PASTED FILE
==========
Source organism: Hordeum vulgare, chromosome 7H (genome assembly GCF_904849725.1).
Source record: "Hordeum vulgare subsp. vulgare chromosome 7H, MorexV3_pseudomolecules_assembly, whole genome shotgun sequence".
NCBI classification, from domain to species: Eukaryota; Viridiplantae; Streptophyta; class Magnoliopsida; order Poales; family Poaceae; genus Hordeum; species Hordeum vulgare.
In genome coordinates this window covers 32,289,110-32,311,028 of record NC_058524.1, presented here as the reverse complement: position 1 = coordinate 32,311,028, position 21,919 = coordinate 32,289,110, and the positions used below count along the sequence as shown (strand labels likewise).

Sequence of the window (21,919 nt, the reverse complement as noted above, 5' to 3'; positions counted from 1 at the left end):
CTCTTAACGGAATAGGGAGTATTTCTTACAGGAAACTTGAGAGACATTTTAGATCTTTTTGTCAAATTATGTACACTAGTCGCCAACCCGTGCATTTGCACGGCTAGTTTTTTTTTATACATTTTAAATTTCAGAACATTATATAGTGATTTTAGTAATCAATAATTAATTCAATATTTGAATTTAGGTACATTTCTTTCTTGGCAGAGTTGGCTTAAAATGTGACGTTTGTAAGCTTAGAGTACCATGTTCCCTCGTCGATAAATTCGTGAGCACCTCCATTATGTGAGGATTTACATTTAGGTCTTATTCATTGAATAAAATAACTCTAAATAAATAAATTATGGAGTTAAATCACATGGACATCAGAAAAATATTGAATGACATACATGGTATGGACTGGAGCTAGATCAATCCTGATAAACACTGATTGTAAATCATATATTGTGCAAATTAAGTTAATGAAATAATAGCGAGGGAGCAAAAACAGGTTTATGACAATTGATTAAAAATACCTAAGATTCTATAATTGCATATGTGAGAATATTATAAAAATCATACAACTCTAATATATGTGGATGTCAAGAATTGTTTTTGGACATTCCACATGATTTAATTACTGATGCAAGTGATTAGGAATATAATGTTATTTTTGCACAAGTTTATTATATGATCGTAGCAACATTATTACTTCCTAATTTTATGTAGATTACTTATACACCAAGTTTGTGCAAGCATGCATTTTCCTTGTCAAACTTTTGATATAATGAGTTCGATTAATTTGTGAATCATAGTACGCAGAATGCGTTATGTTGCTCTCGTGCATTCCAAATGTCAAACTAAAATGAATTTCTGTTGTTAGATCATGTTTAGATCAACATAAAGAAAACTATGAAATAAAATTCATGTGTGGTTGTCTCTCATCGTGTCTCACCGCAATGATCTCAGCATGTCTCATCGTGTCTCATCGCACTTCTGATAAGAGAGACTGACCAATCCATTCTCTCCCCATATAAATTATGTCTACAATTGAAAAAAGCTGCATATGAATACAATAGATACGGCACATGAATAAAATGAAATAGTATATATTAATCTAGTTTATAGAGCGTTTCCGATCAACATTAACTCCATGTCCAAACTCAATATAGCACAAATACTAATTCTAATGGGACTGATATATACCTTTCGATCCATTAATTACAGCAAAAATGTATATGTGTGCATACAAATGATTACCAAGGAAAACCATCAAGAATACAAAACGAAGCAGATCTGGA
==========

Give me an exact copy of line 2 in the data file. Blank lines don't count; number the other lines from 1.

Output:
Source record: "Hordeum vulgare subsp. vulgare chromosome 7H, MorexV3_pseudomolecules_assembly, whole genome shotgun sequence".